by Staff Writers
Washington (AFP) May 15, 2010
Apple chief executive Steve Jobs personally contacted the editor of a technology blog which obtained an iPhone prototype last month to ask for it back, according to newly released court documents.
The contact between Jobs and Gizmodo's Brian Lam and other details of the iPhone saga were revealed in documents unsealed by a California judge on Friday over the objections of the detective who conducted the investigation.
Gizmodo published pictures and details of the iPhone prototype after buying it for 5,000 dollars from a 21-year-old man, Brian Hogan, who claimed to have found it in a beer garden where it was lost by an Apple software engineer.
The court documents detail Apple's efforts to recover the iPhone prototype, the behind-the-scenes negotiations involving Jobs, the technology visionary behind the iPod, the iPhone and the iPad, and the results of the police probe.
No charges have been filed in the case but police raided the home of another Gizmodo editor, Jason Chen, last month, seizing computers and other equipment.
The documents also reveal that Hogan, the seller of the iPhone to Gizmodo, was turned in to the authorities by a roommate, Katherine Martinson, who was worried she could be charged in the case because Hogan at one point hooked up the iPhone to her computer.
Martinson also described how Hogan showed her a camera box containing 5,000 dollars in 100 dollar bills and told investigators he had tried to interest two other publications, PC World and Engadget, in the iPhone, besides Gizmodo.
She told police she and other friends had tried to talk Hogan out of selling the iPhone on the grounds it could ruin the career of Robert "Gray" Powell, the Apple engineer who lost the iPhone while drinking at the Gourmet Haus Staudt in Redwood City, near Apple headquarters, on March 25.
"Sucks for him. He lost his phone. Shouldn't have lost his phone," Hogan was quoted as replying.
According to the documents, after Jobs requested the return of the iPhone to Apple, Gizmodo editor Lam replied by email that he would give back the device on condition that Apple confirm its authenticity.
"I understand the position you're in, and I want to help, but it conflicts with my own responsibilities to give the phone back without any confirmation that it's real, from Apple, officially," Lam said in the email to Jobs.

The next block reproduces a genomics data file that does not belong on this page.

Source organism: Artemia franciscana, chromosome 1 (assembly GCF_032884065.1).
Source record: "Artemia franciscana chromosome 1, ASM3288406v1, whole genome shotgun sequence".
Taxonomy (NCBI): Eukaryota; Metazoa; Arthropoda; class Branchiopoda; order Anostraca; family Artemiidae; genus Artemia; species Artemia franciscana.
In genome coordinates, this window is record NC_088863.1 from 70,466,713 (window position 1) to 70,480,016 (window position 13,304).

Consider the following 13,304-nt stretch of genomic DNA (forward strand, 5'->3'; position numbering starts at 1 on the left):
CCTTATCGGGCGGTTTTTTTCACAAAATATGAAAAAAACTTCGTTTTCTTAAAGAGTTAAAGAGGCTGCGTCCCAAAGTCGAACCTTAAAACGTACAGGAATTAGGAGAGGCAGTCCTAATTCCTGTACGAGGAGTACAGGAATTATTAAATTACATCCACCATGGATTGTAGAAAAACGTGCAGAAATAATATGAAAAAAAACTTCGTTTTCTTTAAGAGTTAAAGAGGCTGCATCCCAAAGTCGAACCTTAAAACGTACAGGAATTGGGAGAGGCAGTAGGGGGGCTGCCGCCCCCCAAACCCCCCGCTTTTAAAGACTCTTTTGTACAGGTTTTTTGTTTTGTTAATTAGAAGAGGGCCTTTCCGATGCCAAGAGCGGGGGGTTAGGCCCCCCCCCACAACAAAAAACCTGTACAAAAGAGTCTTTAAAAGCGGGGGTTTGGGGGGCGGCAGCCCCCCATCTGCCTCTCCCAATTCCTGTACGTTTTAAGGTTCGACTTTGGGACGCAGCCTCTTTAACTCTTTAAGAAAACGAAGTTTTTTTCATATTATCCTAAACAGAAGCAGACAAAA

"I want to get this phone back to you ASAP," Lam said. "But I have to get this story of the missing prototype out, and how it was returned to Apple, with some acknowledgment it is Apple's."
After receiving a letter confirming Apple's ownership of the phone, Lam said it could be recovered from Chen, the Gizmodo editor who bought it from Hogan and whose home was eventually raided by police searching for evidence.
The documents also contain details of an April 20 meeting between police and Apple executives, including an outside attorney for the company, George Riley.
"Riley stated the publication of the device and its features is immensely damaging to Apple," Matthew Broad, the detective who led the investigation, said in a statement.
Broad said he was told that "people that would have otherwise purchased a currently existing Apple product would wait for the next item to be released, thereby hurting overall sales and negatively effecting Apple's earnings."
"Riley stated that he could not provide an estimated loss, but he believed it was 'huge,'" Broad said.
Broad's statement also included an account of a telephone conversation he held with Apple's Powell, who told him he spent about two hours in the beer garden with his uncle the night the iPhone was lost and left at closing time.
Powell said it was possible that the prototype, which had been disguised to resemble a previous model, the iPhone 3GS, fell out of his bag and on to the floor and that it was possible, but unlikely, that it had been stolen.
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